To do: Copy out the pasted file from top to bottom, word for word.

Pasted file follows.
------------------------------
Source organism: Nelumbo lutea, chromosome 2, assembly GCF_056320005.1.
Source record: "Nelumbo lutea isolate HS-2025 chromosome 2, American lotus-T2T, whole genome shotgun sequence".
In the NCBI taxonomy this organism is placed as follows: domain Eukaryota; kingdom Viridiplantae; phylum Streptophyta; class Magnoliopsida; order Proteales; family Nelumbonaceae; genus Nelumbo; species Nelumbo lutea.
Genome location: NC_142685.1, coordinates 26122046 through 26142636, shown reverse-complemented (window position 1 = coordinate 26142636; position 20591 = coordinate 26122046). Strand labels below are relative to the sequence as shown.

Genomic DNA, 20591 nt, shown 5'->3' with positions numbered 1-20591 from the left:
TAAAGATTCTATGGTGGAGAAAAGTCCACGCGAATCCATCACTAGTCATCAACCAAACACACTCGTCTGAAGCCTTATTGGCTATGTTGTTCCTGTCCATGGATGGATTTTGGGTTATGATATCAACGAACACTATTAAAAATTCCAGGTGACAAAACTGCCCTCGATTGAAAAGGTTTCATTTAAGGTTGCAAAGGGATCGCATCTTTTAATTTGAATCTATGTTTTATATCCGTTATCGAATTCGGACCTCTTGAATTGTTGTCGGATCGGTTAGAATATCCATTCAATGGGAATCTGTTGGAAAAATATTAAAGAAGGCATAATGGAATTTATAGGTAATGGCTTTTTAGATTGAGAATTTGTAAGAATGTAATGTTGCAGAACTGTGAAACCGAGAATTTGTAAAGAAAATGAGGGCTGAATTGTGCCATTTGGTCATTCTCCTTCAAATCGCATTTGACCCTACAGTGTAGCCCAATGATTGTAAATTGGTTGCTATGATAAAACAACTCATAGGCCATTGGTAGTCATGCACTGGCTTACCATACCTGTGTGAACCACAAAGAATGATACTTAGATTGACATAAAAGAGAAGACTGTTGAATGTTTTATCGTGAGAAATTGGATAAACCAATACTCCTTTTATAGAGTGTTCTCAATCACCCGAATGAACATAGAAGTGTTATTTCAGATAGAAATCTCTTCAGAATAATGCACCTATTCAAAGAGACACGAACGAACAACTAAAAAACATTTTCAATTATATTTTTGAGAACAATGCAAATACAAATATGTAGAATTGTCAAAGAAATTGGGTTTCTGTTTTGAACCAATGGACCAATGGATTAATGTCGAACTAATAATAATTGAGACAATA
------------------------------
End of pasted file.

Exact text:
Source organism: Nelumbo lutea, chromosome 2, assembly GCF_056320005.1.
Source record: "Nelumbo lutea isolate HS-2025 chromosome 2, American lotus-T2T, whole genome shotgun sequence".
In the NCBI taxonomy this organism is placed as follows: domain Eukaryota; kingdom Viridiplantae; phylum Streptophyta; class Magnoliopsida; order Proteales; family Nelumbonaceae; genus Nelumbo; species Nelumbo lutea.
Genome location: NC_142685.1, coordinates 26122046 through 26142636, shown reverse-complemented (window position 1 = coordinate 26142636; position 20591 = coordinate 26122046). Strand labels below are relative to the sequence as shown.

Genomic DNA, 20591 nt, shown 5'->3' with positions numbered 1-20591 from the left:
TAAAGATTCTATGGTGGAGAAAAGTCCACGCGAATCCATCACTAGTCATCAACCAAACACACTCGTCTGAAGCCTTATTGGCTATGTTGTTCCTGTCCATGGATGGATTTTGGGTTATGATATCAACGAACACTATTAAAAATTCCAGGTGACAAAACTGCCCTCGATTGAAAAGGTTTCATTTAAGGTTGCAAAGGGATCGCATCTTTTAATTTGAATCTATGTTTTATATCCGTTATCGAATTCGGACCTCTTGAATTGTTGTCGGATCGGTTAGAATATCCATTCAATGGGAATCTGTTGGAAAAATATTAAAGAAGGCATAATGGAATTTATAGGTAATGGCTTTTTAGATTGAGAATTTGTAAGAATGTAATGTTGCAGAACTGTGAAACCGAGAATTTGTAAAGAAAATGAGGGCTGAATTGTGCCATTTGGTCATTCTCCTTCAAATCGCATTTGACCCTACAGTGTAGCCCAATGATTGTAAATTGGTTGCTATGATAAAACAACTCATAGGCCATTGGTAGTCATGCACTGGCTTACCATACCTGTGTGAACCACAAAGAATGATACTTAGATTGACATAAAAGAGAAGACTGTTGAATGTTTTATCGTGAGAAATTGGATAAACCAATACTCCTTTTATAGAGTGTTCTCAATCACCCGAATGAACATAGAAGTGTTATTTCAGATAGAAATCTCTTCAGAATAATGCACCTATTCAAAGAGACACGAACGAACAACTAAAAAACATTTTCAATTATATTTTTGAGAACAATGCAAATACAAATATGTAGAATTGTCAAAGAAATTGGGTTTCTGTTTTGAACCAATGGACCAATGGATTAATGTCGAACTAATAATAATTGAGACAATA